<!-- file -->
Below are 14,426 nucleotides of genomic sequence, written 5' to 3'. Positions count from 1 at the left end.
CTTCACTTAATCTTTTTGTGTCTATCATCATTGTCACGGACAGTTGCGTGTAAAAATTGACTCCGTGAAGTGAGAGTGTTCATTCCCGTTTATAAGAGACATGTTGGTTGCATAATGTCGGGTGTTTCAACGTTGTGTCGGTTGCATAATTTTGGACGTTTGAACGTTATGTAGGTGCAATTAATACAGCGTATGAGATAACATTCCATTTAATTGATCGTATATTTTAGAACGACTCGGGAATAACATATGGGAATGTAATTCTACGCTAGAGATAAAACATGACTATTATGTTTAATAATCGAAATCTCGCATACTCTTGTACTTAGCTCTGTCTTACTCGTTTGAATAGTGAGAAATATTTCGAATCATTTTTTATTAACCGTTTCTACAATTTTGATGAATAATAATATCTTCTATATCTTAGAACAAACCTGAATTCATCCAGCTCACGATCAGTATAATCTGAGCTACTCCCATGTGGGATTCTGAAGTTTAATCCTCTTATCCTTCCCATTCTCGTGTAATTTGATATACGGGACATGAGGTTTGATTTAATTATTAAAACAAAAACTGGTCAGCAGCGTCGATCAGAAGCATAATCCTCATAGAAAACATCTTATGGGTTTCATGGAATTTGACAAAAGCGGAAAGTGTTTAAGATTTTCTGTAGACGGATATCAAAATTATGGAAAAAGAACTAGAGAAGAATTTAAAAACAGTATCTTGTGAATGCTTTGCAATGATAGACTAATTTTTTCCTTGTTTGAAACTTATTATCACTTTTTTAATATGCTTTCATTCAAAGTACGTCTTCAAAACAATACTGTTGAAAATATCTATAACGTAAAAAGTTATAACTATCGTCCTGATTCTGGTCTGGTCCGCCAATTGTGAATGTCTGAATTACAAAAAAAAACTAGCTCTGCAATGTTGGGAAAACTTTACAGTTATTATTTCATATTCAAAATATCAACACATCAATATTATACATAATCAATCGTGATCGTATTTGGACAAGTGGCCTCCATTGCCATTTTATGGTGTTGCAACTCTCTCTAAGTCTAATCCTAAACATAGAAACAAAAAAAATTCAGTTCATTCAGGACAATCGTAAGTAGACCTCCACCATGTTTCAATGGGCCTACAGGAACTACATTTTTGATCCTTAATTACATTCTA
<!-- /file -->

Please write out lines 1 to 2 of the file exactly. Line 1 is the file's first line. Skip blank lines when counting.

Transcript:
Below are 14,426 nucleotides of genomic sequence, written 5' to 3'. Positions count from 1 at the left end.
CTTCACTTAATCTTTTTGTGTCTATCATCATTGTCACGGACAGTTGCGTGTAAAAATTGACTCCGTGAAGTGAGAGTGTTCATTCCCGTTTATAAGAGACATGTTGGTTGCATAATGTCGGGTGTTTCAACGTTGTGTCGGTTGCATAATTTTGGACGTTTGAACGTTATGTAGGTGCAATTAATACAGCGTATGAGATAACATTCCATTTAATTGATCGTATATTTTAGAACGACTCGGGAATAACATATGGGAATGTAATTCTACGCTAGAGATAAAACATGACTATTATGTTTAATAATCGAAATCTCGCATACTCTTGTACTTAGCTCTGTCTTACTCGTTTGAATAGTGAGAAATATTTCGAATCATTTTTTATTAACCGTTTCTACAATTTTGATGAATAATAATATCTTCTATATCTTAGAACAAACCTGAATTCATCCAGCTCACGATCAGTATAATCTGAGCTACTCCCATGTGGGATTCTGAAGTTTAATCCTCTTATCCTTCCCATTCTCGTGTAATTTGATATACGGGACATGAGGTTTGATTTAATTATTAAAACAAAAACTGGTCAGCAGCGTCGATCAGAAGCATAATCCTCATAGAAAACATCTTATGGGTTTCATGGAATTTGACAAAAGCGGAAAGTGTTTAAGATTTTCTGTAGACGGATATCAAAATTATGGAAAAAGAACTAGAGAAGAATTTAAAAACAGTATCTTGTGAATGCTTTGCAATGATAGACTAATTTTTTCCTTGTTTGAAACTTATTATCACTTTTTTAATATGCTTTCATTCAAAGTACGTCTTCAAAACAATACTGTTGAAAATATCTATAACGTAAAAAGTTATAACTATCGTCCTGATTCTGGTCTGGTCCGCCAATTGTGAATGTCTGAATTACAAAAAAAAACTAGCTCTGCAATGTTGGGAAAACTTTACAGTTATTATTTCATATTCAAAATATCAACACATCAATATTATACATAATCAATCGTGATCGTATTTGGACAAGTGGCCTCCATTGCCATTTTATGGTGTTGCAACTCTCTCTAAGTCTAATCCTAAACATAGAAACAAAAAAAATTCAGTTCATTCAGGACAATCGTAAGTAGACCTCCACCATGTTTCAATGGGCCTACAGGAACTACATTTTTGATCCTTAATTACATTCTA